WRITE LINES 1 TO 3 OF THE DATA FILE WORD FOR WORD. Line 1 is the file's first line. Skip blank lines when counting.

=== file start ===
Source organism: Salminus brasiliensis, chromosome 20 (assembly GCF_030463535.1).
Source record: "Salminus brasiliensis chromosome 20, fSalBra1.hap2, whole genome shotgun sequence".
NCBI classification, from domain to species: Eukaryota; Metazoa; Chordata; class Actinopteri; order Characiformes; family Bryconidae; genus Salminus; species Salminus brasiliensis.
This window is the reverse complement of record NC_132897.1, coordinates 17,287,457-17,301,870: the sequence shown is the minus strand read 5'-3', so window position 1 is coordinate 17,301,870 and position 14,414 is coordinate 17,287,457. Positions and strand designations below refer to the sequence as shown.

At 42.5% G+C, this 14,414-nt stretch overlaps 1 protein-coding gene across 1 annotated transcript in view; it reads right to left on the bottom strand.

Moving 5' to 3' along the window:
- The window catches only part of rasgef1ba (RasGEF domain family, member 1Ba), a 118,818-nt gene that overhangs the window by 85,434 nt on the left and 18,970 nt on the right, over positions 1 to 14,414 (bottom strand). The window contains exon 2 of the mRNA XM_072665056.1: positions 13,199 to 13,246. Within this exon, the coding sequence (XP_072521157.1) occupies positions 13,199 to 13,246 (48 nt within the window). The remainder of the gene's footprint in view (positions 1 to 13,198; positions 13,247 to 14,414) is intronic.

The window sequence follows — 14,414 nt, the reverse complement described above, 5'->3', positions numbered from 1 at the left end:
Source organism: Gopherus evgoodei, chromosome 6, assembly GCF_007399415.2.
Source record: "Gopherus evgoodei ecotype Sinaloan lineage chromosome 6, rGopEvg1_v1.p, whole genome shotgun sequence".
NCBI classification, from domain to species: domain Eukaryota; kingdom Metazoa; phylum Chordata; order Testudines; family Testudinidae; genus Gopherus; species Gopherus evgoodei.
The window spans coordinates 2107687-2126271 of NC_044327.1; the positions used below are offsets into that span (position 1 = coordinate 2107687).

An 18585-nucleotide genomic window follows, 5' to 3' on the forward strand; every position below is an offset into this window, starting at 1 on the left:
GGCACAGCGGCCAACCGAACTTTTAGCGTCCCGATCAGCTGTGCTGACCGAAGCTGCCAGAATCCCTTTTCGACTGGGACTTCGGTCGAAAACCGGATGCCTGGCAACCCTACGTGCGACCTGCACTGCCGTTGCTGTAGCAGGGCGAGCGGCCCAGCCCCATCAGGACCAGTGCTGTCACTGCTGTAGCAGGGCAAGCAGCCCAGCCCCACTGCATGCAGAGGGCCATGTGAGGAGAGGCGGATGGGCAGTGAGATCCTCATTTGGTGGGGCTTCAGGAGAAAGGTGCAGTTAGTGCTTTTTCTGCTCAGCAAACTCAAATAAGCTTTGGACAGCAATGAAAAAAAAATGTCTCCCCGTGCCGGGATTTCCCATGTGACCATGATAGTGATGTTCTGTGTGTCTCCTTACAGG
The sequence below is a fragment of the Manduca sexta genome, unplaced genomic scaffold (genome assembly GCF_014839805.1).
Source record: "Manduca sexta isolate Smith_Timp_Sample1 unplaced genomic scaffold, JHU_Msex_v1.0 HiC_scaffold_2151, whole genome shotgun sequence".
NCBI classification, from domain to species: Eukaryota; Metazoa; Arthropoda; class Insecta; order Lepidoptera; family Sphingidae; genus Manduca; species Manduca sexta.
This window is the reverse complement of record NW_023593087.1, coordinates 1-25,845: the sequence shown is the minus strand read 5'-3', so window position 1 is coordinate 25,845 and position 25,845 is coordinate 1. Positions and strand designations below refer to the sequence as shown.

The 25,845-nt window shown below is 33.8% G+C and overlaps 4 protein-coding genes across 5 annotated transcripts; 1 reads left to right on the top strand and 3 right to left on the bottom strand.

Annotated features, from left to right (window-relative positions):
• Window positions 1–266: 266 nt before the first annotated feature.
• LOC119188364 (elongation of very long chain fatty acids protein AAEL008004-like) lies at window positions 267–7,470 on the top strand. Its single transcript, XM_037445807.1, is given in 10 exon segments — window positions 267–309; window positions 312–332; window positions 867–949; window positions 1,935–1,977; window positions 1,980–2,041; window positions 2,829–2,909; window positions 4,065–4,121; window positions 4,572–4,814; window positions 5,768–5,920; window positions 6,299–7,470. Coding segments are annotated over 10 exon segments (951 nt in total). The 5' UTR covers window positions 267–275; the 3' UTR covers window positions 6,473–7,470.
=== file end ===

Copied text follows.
Source organism: Salminus brasiliensis, chromosome 20 (assembly GCF_030463535.1).
Source record: "Salminus brasiliensis chromosome 20, fSalBra1.hap2, whole genome shotgun sequence".
NCBI classification, from domain to species: Eukaryota; Metazoa; Chordata; class Actinopteri; order Characiformes; family Bryconidae; genus Salminus; species Salminus brasiliensis.